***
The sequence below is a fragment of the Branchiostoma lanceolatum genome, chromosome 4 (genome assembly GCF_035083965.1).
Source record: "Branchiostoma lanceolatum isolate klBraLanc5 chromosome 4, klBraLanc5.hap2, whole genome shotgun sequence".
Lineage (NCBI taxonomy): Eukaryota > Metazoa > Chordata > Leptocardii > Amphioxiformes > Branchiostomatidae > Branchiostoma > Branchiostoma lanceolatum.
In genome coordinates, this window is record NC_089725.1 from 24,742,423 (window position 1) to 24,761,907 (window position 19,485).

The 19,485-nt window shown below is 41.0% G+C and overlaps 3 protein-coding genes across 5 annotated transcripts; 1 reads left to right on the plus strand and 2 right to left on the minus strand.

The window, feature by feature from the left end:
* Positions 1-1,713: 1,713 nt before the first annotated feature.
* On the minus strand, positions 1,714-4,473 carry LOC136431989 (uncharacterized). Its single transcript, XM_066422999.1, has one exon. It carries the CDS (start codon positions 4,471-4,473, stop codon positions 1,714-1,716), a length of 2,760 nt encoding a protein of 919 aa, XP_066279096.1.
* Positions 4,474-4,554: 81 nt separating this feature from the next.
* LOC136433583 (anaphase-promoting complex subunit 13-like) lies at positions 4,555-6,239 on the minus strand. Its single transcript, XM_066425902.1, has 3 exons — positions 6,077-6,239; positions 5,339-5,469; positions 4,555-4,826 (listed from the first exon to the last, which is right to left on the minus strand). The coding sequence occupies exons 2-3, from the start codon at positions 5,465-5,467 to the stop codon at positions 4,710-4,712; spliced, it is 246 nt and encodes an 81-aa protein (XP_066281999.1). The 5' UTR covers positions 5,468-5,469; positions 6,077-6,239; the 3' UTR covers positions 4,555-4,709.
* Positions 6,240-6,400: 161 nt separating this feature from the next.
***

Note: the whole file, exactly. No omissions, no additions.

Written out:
The sequence below is a fragment of the Branchiostoma lanceolatum genome, chromosome 4 (genome assembly GCF_035083965.1).
Source record: "Branchiostoma lanceolatum isolate klBraLanc5 chromosome 4, klBraLanc5.hap2, whole genome shotgun sequence".
Lineage (NCBI taxonomy): Eukaryota > Metazoa > Chordata > Leptocardii > Amphioxiformes > Branchiostomatidae > Branchiostoma > Branchiostoma lanceolatum.
In genome coordinates, this window is record NC_089725.1 from 24,742,423 (window position 1) to 24,761,907 (window position 19,485).

The 19,485-nt window shown below is 41.0% G+C and overlaps 3 protein-coding genes across 5 annotated transcripts; 1 reads left to right on the plus strand and 2 right to left on the minus strand.

The window, feature by feature from the left end:
* Positions 1-1,713: 1,713 nt before the first annotated feature.
* On the minus strand, positions 1,714-4,473 carry LOC136431989 (uncharacterized). Its single transcript, XM_066422999.1, has one exon. It carries the CDS (start codon positions 4,471-4,473, stop codon positions 1,714-1,716), a length of 2,760 nt encoding a protein of 919 aa, XP_066279096.1.
* Positions 4,474-4,554: 81 nt separating this feature from the next.
* LOC136433583 (anaphase-promoting complex subunit 13-like) lies at positions 4,555-6,239 on the minus strand. Its single transcript, XM_066425902.1, has 3 exons — positions 6,077-6,239; positions 5,339-5,469; positions 4,555-4,826 (listed from the first exon to the last, which is right to left on the minus strand). The coding sequence occupies exons 2-3, from the start codon at positions 5,465-5,467 to the stop codon at positions 4,710-4,712; spliced, it is 246 nt and encodes an 81-aa protein (XP_066281999.1). The 5' UTR covers positions 5,468-5,469; positions 6,077-6,239; the 3' UTR covers positions 4,555-4,709.
* Positions 6,240-6,400: 161 nt separating this feature from the next.